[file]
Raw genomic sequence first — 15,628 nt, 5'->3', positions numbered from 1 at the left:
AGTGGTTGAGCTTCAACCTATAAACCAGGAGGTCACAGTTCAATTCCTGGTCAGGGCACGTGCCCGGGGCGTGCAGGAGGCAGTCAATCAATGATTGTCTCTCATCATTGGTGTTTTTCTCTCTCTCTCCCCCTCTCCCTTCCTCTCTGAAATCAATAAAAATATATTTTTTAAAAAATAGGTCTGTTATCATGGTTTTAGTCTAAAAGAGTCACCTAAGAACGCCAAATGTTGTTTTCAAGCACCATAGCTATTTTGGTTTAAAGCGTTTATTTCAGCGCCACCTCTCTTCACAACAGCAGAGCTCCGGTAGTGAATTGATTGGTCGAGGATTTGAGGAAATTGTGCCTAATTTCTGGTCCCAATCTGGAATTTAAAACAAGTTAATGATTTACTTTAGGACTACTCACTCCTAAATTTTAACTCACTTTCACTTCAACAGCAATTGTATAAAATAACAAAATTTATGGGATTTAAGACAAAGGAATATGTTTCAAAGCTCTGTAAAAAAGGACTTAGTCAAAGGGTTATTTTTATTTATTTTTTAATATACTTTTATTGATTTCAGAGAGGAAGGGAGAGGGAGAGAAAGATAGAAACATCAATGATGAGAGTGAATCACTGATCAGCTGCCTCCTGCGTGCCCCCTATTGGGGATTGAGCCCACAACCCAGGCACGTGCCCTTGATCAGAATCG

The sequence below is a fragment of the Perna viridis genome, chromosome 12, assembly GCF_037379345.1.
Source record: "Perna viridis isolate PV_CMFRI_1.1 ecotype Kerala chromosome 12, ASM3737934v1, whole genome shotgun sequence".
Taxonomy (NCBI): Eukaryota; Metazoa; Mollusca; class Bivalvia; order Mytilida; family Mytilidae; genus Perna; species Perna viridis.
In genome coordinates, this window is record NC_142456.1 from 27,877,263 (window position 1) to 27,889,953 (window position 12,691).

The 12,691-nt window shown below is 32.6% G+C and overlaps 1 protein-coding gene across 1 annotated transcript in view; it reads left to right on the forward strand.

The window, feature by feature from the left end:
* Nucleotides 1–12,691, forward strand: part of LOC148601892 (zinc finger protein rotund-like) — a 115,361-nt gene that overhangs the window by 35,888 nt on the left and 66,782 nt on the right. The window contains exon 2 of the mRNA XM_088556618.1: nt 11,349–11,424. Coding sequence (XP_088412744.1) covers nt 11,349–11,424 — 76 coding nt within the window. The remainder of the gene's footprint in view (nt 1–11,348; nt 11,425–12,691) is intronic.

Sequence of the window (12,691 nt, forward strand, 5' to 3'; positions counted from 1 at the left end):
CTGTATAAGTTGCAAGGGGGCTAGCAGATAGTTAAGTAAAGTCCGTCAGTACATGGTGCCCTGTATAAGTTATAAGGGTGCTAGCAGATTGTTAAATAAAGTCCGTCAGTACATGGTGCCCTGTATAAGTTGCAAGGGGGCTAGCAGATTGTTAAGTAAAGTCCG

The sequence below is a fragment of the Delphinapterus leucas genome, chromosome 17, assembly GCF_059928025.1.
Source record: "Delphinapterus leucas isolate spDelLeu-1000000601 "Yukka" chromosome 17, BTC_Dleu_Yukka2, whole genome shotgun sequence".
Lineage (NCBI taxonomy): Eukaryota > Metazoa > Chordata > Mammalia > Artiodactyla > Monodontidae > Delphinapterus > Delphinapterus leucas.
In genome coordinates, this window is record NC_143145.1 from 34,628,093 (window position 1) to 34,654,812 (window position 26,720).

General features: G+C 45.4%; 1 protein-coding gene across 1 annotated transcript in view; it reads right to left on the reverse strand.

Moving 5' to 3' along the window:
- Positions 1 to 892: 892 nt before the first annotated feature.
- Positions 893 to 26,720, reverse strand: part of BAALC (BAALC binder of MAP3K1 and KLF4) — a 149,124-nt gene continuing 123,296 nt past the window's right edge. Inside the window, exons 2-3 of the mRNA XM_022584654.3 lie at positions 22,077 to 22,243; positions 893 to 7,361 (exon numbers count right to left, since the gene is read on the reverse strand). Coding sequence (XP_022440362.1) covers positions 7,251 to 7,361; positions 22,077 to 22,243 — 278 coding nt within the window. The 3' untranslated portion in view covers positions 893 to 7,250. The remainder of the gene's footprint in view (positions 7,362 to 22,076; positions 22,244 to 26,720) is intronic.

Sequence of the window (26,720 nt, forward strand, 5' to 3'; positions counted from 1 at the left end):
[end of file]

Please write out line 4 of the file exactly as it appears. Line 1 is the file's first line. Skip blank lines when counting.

Source record: "Perna viridis isolate PV_CMFRI_1.1 ecotype Kerala chromosome 12, ASM3737934v1, whole genome shotgun sequence".